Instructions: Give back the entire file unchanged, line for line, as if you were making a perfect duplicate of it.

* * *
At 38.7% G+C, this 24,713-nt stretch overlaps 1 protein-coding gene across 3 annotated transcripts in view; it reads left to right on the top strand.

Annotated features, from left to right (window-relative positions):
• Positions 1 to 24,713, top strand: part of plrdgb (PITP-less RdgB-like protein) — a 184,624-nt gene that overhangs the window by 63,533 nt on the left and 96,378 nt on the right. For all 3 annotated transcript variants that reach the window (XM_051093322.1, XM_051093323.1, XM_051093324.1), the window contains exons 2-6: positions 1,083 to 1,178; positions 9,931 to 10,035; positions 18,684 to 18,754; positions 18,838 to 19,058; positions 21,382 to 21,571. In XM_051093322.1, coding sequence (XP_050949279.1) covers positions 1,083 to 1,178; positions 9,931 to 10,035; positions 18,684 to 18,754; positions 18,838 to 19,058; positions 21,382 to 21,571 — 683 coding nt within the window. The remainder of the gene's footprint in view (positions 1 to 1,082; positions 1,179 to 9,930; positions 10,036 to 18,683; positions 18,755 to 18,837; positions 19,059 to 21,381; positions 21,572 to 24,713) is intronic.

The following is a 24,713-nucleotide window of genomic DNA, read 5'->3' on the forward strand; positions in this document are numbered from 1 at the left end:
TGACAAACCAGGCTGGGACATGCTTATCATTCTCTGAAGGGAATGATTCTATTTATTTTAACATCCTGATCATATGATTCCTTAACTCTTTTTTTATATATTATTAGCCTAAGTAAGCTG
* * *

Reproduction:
At 38.7% G+C, this 24,713-nt stretch overlaps 1 protein-coding gene across 3 annotated transcripts in view; it reads left to right on the top strand.

Annotated features, from left to right (window-relative positions):
• Positions 1 to 24,713, top strand: part of plrdgb (PITP-less RdgB-like protein) — a 184,624-nt gene that overhangs the window by 63,533 nt on the left and 96,378 nt on the right. For all 3 annotated transcript variants that reach the window (XM_051093322.1, XM_051093323.1, XM_051093324.1), the window contains exons 2-6: positions 1,083 to 1,178; positions 9,931 to 10,035; positions 18,684 to 18,754; positions 18,838 to 19,058; positions 21,382 to 21,571. In XM_051093322.1, coding sequence (XP_050949279.1) covers positions 1,083 to 1,178; positions 9,931 to 10,035; positions 18,684 to 18,754; positions 18,838 to 19,058; positions 21,382 to 21,571 — 683 coding nt within the window. The remainder of the gene's footprint in view (positions 1 to 1,082; positions 1,179 to 9,930; positions 10,036 to 18,683; positions 18,755 to 18,837; positions 19,059 to 21,381; positions 21,572 to 24,713) is intronic.

The following is a 24,713-nucleotide window of genomic DNA, read 5'->3' on the forward strand; positions in this document are numbered from 1 at the left end:
TGACAAACCAGGCTGGGACATGCTTATCATTCTCTGAAGGGAATGATTCTATTTATTTTAACATCCTGATCATATGATTCCTTAACTCTTTTTTTATATATTATTAGCCTAAGTAAGCTG